Overt and direct messages sounded the alarm bells that can and must serve as a wake-up call to all who recognize that if a single group, minority or religion cannot be protected, ultimately none can. Challenging as it may be, it is precisely this understanding that harbors opportunity that must be recognized by “majority moderates” who cherish foundational principles of justice and freedom about which our ancestors could only have dreamed, requiring to awaken from “woke” complacency and be willing to fight for liberal values that come with tremendous responsibility.
As Israel nears 75 years of sovereignty and nation rebuilding, it too has a role to play in recognizing the mutation of antisemitism, exposing destructive systemic appropriation and weaponization of institutions and mechanisms that enable its permeation. This requires and enables reaching across real or perceived differences of the past to take responsibility for the rules-based order created on the ashes of our people. This will ensure that together we fulfil the shared prospective commitment of “Never Again,” to any people.
This modern-day rendition of age-old antisemitism requires Israel to grow up, demanding that agency be granted to and expected of all, applying principles equally and consistently, acknowledging that silence, ignoring or ignorance fuels the culture of impunity that empowers the gravest violators of foundational principles. It requires accountability from the trustees mandated to uphold, promote and protect them.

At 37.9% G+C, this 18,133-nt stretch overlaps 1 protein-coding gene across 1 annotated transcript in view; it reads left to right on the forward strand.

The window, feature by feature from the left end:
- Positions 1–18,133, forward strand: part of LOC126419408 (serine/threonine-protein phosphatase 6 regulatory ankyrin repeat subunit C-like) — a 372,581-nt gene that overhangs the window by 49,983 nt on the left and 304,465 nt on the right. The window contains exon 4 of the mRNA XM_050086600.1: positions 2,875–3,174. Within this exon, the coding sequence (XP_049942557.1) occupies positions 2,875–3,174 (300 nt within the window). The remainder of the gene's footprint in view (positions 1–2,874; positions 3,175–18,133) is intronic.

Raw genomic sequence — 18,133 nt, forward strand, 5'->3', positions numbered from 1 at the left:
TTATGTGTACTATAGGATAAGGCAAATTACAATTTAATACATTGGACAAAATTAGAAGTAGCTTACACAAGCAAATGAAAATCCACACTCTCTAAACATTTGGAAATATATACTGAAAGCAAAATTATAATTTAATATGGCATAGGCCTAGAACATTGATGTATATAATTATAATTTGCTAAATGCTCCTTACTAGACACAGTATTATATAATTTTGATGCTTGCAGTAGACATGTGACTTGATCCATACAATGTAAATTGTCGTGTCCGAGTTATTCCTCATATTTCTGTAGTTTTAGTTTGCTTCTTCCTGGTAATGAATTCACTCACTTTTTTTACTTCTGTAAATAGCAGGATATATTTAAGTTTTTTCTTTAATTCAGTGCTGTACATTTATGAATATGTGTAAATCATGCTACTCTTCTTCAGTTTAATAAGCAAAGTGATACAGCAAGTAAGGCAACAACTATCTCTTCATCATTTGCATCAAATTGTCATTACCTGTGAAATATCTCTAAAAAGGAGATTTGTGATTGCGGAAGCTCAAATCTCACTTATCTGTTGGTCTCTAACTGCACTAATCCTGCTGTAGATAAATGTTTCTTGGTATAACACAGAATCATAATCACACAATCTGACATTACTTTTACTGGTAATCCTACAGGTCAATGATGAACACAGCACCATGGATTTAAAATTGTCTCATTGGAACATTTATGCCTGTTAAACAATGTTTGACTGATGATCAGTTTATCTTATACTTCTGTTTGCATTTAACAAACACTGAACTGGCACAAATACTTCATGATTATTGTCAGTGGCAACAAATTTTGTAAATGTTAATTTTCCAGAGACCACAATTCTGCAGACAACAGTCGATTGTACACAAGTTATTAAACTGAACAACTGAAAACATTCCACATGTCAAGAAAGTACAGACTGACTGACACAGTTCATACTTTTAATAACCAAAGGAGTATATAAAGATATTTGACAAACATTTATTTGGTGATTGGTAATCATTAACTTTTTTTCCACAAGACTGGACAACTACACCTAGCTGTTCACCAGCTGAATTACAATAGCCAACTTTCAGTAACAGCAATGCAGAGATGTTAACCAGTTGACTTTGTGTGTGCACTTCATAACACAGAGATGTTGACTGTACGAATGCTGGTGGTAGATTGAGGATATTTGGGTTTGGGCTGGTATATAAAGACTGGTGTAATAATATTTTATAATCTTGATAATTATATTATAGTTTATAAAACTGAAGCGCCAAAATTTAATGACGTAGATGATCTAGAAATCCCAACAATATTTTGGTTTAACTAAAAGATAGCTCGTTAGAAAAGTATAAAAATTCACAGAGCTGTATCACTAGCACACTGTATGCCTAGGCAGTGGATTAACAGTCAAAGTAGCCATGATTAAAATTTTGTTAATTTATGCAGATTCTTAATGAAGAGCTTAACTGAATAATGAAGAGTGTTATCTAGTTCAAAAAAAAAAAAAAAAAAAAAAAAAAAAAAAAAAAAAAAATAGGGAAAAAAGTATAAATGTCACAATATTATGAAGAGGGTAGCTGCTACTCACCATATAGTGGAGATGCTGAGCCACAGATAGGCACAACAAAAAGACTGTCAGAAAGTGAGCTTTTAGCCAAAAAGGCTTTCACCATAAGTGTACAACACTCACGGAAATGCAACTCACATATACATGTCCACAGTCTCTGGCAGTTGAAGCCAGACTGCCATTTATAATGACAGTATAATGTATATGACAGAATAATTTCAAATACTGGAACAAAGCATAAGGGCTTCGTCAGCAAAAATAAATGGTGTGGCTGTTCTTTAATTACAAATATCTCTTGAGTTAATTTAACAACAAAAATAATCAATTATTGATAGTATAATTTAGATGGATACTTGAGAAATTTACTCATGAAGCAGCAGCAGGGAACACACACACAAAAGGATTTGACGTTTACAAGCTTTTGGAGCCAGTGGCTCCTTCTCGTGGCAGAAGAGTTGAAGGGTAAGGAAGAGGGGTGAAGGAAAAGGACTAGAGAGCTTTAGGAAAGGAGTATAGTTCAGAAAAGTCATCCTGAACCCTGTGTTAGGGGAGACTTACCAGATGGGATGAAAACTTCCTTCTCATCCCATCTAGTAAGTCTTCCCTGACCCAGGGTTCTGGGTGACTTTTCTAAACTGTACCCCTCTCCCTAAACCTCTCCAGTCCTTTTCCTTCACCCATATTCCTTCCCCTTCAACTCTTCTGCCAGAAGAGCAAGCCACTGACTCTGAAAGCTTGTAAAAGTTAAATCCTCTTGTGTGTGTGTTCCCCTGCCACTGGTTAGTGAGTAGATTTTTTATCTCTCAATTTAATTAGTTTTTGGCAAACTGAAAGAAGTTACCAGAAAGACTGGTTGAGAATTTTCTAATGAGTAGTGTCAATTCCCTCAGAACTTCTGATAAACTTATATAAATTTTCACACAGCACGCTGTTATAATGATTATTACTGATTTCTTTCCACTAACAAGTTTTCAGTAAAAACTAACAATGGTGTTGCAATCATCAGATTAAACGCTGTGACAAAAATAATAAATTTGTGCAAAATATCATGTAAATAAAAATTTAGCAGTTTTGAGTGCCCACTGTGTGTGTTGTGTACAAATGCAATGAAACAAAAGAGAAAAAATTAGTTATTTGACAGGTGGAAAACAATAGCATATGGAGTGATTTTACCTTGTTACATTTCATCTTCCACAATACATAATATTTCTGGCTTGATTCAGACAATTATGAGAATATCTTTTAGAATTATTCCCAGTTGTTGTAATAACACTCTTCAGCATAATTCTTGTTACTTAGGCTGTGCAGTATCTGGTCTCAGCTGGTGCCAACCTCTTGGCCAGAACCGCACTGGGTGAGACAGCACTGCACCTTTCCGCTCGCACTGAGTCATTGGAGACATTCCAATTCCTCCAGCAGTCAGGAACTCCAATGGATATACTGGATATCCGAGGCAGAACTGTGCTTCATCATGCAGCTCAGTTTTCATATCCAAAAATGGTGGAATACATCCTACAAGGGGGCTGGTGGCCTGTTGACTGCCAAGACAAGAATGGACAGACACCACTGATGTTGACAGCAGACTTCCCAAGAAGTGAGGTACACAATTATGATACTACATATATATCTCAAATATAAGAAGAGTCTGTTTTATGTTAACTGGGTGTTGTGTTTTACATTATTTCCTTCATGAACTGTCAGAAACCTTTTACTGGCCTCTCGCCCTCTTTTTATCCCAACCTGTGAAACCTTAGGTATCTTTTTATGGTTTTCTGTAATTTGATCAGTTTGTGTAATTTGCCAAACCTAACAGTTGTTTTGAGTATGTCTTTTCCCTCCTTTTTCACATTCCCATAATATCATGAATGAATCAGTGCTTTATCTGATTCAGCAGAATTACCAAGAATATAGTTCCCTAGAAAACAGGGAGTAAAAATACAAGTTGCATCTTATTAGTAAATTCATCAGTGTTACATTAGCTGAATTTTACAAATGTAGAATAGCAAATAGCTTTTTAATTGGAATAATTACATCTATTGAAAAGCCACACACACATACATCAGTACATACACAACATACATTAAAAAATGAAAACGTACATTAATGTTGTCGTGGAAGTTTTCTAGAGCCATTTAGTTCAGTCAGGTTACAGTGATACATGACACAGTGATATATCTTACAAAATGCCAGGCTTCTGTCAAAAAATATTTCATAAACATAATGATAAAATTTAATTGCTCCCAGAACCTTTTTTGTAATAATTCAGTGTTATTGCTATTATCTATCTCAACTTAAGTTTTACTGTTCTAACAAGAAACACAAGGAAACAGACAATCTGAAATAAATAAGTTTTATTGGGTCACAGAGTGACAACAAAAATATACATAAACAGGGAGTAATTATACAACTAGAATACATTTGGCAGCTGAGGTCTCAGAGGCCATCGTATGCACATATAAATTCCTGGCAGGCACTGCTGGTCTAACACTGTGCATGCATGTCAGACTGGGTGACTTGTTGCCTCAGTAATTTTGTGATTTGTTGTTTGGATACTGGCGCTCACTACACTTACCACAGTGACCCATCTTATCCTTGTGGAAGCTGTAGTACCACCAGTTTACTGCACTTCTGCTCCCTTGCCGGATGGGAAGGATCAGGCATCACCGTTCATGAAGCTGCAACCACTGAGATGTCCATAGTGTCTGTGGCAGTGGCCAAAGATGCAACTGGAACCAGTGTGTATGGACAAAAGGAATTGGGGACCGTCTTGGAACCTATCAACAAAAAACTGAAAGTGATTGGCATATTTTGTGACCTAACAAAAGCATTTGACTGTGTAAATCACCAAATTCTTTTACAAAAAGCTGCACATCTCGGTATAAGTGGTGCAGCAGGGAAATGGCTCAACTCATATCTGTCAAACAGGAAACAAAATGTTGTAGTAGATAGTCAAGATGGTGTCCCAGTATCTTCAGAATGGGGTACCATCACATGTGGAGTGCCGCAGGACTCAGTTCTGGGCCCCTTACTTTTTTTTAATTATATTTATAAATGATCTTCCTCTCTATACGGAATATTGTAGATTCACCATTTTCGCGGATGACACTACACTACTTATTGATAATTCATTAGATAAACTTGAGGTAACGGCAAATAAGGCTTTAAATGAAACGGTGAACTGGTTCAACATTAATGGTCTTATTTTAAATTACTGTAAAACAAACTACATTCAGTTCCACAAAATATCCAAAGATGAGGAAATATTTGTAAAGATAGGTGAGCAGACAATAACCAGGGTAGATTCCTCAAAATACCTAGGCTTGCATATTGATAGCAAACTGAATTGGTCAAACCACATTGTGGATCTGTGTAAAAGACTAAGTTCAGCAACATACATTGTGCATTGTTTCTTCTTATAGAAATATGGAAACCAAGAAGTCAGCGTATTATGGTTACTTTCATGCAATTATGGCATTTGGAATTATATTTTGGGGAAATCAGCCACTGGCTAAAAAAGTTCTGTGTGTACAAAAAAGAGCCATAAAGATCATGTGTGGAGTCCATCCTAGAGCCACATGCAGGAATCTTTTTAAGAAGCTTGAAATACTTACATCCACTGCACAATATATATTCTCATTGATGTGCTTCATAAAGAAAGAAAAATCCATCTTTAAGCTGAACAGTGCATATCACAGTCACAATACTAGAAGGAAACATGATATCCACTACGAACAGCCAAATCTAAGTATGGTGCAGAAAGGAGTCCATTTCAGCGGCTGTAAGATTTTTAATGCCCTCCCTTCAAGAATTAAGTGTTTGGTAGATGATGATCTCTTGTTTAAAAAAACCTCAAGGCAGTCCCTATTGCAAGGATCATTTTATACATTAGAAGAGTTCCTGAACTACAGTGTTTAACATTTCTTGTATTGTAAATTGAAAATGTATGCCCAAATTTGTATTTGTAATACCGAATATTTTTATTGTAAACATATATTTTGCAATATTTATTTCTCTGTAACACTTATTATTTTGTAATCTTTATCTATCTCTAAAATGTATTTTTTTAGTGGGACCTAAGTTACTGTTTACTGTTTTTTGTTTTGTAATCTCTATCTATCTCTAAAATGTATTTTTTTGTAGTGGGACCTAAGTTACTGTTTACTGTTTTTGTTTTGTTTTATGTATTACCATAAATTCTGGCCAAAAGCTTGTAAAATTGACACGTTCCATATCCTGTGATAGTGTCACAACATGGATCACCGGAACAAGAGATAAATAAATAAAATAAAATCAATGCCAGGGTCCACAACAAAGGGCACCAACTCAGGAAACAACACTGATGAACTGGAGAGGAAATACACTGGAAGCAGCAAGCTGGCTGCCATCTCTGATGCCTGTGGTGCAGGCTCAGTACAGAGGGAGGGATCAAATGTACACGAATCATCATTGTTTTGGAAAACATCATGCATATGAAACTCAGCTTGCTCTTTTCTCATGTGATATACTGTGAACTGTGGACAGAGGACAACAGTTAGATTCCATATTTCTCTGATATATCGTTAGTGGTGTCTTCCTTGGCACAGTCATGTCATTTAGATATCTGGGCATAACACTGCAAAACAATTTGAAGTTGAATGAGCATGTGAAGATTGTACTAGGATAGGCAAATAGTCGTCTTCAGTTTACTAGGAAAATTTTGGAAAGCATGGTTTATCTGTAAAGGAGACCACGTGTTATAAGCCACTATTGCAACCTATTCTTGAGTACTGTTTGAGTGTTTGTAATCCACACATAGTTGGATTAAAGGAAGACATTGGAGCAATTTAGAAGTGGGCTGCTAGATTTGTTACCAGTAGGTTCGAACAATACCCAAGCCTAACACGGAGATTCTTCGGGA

The singling out of Israel – the one and only Jewish and democratic country – and Zionism (the progressive national liberation movement that preceded its renewal and the atrocities of the Holocaust by decades) highlights that Israel does not exist because the Holocaust occurred; rather, had Israel existed the Holocaust would not have occurred. It necessitates the perpetrators of the horrors of the Holocaust, with Germany in the lead, contend with their past in order to identify present threats, truly taking responsibility.
To be clear – if invited again – I will continue to engage this forum and others, partaking in a critical exercise of gaining shared understanding of what we are up against. It is the sign of our times and generation, underscoring the responsibility to uphold, promote and protect foundational principles created to secure the shared prospective commitment to “Never Again,” in a world of “Again and Again.”
Though I left the conference deeply disturbed, as a past and perhaps future representative of a fully-fledged, equal member in the family of nations, it strengthened my resolve to speak up and stand up to the demonization, delegitimization and singling out of Israel, taking responsibility for the construction of the more elusive second-level of Israel’s Jewish and democratic principles. Recognizing the mutation demanding to shed a 2022 pound of flesh, that in a double-standards vegan reality will never be enough, it is an acknowledgment of reality that must clarify – respectfully and clearly – as all sovereign countries do: Let my people go. Focus on your own.
The writer is a lawyer, research fellow and policy and strategy adviser on issues of immigration and integration, Israel-Diaspora relations, human rights and the fight against antisemitism. She served as an MK in Israel’s 23rd Knesset, founding the International Bi-Partisan Task Force to Combat Online Antisemitism.